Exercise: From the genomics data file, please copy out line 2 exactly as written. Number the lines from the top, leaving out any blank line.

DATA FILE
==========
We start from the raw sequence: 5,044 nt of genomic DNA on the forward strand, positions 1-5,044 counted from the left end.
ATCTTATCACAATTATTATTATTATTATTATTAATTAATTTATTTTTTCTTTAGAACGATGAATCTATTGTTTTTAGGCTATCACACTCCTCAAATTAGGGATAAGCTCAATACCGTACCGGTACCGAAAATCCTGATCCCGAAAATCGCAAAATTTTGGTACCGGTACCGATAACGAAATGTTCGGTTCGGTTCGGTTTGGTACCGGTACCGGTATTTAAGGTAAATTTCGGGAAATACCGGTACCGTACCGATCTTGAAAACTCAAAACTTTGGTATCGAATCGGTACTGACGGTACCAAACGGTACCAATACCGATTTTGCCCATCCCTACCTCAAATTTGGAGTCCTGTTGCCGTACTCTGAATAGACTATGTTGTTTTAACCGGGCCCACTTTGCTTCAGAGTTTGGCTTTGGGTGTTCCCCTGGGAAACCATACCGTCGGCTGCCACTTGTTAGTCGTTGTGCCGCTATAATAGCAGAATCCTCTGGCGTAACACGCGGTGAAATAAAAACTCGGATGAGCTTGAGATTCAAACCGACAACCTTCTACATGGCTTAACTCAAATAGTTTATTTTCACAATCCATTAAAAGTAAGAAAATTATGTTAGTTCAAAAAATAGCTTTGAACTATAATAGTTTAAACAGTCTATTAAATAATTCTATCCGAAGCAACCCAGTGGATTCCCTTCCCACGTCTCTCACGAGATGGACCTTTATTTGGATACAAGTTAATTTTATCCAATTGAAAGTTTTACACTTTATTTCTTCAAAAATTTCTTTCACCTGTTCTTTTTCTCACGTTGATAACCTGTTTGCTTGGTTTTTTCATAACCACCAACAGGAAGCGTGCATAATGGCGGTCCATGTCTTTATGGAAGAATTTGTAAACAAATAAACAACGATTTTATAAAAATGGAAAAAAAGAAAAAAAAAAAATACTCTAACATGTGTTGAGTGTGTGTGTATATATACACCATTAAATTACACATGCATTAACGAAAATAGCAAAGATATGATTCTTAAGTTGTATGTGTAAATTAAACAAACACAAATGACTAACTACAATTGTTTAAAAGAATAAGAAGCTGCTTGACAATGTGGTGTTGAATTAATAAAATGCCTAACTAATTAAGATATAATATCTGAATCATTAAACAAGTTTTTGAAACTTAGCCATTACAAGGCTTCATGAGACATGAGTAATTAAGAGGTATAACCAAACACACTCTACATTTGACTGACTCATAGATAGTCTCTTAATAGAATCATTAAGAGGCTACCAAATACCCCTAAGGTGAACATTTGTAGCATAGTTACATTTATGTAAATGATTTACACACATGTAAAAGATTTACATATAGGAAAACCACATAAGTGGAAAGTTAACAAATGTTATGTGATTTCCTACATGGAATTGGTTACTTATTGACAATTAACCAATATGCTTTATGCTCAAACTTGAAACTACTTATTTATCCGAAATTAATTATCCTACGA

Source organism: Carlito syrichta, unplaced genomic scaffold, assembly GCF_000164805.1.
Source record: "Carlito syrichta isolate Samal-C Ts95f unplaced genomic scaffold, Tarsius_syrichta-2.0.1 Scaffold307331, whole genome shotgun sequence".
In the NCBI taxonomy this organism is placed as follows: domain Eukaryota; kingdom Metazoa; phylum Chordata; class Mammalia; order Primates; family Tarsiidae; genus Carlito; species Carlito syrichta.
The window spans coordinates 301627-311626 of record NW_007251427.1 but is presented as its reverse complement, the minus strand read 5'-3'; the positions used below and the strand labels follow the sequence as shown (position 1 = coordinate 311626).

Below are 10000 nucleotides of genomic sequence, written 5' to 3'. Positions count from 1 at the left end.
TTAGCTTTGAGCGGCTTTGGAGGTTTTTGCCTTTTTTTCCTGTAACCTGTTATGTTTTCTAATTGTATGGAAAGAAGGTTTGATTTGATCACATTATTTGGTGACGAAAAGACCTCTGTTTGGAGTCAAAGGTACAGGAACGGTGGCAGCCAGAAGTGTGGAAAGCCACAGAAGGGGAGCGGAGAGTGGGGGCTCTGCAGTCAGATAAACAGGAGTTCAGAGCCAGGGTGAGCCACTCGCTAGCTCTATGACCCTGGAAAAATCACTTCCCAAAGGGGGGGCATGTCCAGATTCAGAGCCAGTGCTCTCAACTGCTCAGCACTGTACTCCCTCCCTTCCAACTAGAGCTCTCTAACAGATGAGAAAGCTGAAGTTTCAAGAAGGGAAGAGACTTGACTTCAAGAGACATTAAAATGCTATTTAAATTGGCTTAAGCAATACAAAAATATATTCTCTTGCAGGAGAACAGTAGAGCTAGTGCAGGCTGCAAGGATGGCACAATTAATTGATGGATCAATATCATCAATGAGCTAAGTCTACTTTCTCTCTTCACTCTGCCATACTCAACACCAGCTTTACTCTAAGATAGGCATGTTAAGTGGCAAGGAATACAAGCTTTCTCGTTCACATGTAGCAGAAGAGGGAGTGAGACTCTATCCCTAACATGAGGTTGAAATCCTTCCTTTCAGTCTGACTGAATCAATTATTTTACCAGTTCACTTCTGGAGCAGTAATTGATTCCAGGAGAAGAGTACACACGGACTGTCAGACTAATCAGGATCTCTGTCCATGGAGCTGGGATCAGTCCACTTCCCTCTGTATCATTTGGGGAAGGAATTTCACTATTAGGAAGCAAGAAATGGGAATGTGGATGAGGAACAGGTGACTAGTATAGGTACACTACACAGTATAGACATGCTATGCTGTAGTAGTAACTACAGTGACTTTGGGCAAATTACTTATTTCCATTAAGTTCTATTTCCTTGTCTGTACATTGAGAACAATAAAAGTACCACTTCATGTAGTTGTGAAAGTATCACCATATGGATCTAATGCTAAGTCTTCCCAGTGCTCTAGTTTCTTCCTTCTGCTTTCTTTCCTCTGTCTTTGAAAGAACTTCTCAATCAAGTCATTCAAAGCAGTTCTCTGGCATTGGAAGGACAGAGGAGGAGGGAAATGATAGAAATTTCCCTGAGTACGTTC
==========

ATCTTATCACAATTATTATTATTATTATTATTAATTAATTTATTTTTTCTTTAGAACGATGAATCTATTGTTTTTAGGCTATCACACTCCTCAAATTAGGGATAAGCTCAATACCGTACCGGTACCGAAAATCCTGATCCCGAAAATCGCAAAATTTTGGTACCGGTACCGATAACGAAATGTTCGGTTCGGTTCGGTTTGGTACCGGTACCGGTATTTAAGGTAAATTTCGGGAAATACCGGTACCGTACCGATCTTGAAAACTCAAAACTTTGGTATCGAATCGGTACTGACGGTACCAAACGGTACCAATACCGATTTTGCCCATCCCTACCTCAAATTTGGAGTCCTGTTGCCGTACTCTGAATAGACTATGTTGTTTTAACCGGGCCCACTTTGCTTCAGAGTTTGGCTTTGGGTGTTCCCCTGGGAAACCATACCGTCGGCTGCCACTTGTTAGTCGTTGTGCCGCTATAATAGCAGAATCCTCTGGCGTAACACGCGGTGAAATAAAAACTCGGATGAGCTTGAGATTCAAACCGACAACCTTCTACATGGCTTAACTCAAATAGTTTATTTTCACAATCCATTAAAAGTAAGAAAATTATGTTAGTTCAAAAAATAGCTTTGAACTATAATAGTTTAAACAGTCTATTAAATAATTCTATCCGAAGCAACCCAGTGGATTCCCTTCCCACGTCTCTCACGAGATGGACCTTTATTTGGATACAAGTTAATTTTATCCAATTGAAAGTTTTACACTTTATTTCTTCAAAAATTTCTTTCACCTGTTCTTTTTCTCACGTTGATAACCTGTTTGCTTGGTTTTTTCATAACCACCAACAGGAAGCGTGCATAATGGCGGTCCATGTCTTTATGGAAGAATTTGTAAACAAATAAACAACGATTTTATAAAAATGGAAAAAAAGAAAAAAAAAAAATACTCTAACATGTGTTGAGTGTGTGTGTATATATACACCATTAAATTACACATGCATTAACGAAAATAGCAAAGATATGATTCTTAAGTTGTATGTGTAAATTAAACAAACACAAATGACTAACTACAATTGTTTAAAAGAATAAGAAGCTGCTTGACAATGTGGTGTTGAATTAATAAAATGCCTAACTAATTAAGATATAATATCTGAATCATTAAACAAGTTTTTGAAACTTAGCCATTACAAGGCTTCATGAGACATGAGTAATTAAGAGGTATAACCAAACACACTCTACATTTGACTGACTCATAGATAGTCTCTTAATAGAATCATTAAGAGGCTACCAAATACCCCTAAGGTGAACATTTGTAGCATAGTTACATTTATGTAAATGATTTACACACATGTAAAAGATTTACATATAGGAAAACCACATAAGTGGAAAGTTAACAAATGTTATGTGATTTCCTACATGGAATTGGTTACTTATTGACAATTAACCAATATGCTTTATGCTCAAACTTGAAACTACTTATTTATCCGAAATTAATTATCCTACGA